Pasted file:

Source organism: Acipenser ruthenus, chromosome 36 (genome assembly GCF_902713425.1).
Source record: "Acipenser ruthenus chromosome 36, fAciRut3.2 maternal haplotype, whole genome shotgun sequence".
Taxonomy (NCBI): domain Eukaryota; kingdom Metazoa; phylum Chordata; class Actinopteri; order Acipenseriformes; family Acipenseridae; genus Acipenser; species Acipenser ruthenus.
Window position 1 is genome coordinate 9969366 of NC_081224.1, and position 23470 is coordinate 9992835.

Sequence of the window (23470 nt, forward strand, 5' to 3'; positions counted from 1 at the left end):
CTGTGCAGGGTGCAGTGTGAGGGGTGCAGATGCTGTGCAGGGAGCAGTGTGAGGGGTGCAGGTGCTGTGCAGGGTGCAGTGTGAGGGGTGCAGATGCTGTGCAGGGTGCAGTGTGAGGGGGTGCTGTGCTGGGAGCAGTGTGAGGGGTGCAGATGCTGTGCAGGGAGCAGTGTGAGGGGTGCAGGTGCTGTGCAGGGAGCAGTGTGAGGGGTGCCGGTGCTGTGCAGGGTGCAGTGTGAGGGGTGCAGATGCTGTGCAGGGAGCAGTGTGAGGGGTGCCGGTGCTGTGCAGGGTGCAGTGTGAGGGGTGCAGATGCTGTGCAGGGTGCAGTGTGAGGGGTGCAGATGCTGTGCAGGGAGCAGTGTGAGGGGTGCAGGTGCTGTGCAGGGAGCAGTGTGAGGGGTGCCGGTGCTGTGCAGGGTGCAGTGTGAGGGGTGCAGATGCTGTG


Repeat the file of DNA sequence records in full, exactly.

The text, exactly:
Source organism: Acipenser ruthenus, chromosome 36 (genome assembly GCF_902713425.1).
Source record: "Acipenser ruthenus chromosome 36, fAciRut3.2 maternal haplotype, whole genome shotgun sequence".
Taxonomy (NCBI): domain Eukaryota; kingdom Metazoa; phylum Chordata; class Actinopteri; order Acipenseriformes; family Acipenseridae; genus Acipenser; species Acipenser ruthenus.
Window position 1 is genome coordinate 9969366 of NC_081224.1, and position 23470 is coordinate 9992835.

Sequence of the window (23470 nt, forward strand, 5' to 3'; positions counted from 1 at the left end):
CTGTGCAGGGTGCAGTGTGAGGGGTGCAGATGCTGTGCAGGGAGCAGTGTGAGGGGTGCAGGTGCTGTGCAGGGTGCAGTGTGAGGGGTGCAGATGCTGTGCAGGGTGCAGTGTGAGGGGGTGCTGTGCTGGGAGCAGTGTGAGGGGTGCAGATGCTGTGCAGGGAGCAGTGTGAGGGGTGCAGGTGCTGTGCAGGGAGCAGTGTGAGGGGTGCCGGTGCTGTGCAGGGTGCAGTGTGAGGGGTGCAGATGCTGTGCAGGGAGCAGTGTGAGGGGTGCCGGTGCTGTGCAGGGTGCAGTGTGAGGGGTGCAGATGCTGTGCAGGGTGCAGTGTGAGGGGTGCAGATGCTGTGCAGGGAGCAGTGTGAGGGGTGCAGGTGCTGTGCAGGGAGCAGTGTGAGGGGTGCCGGTGCTGTGCAGGGTGCAGTGTGAGGGGTGCAGATGCTGTG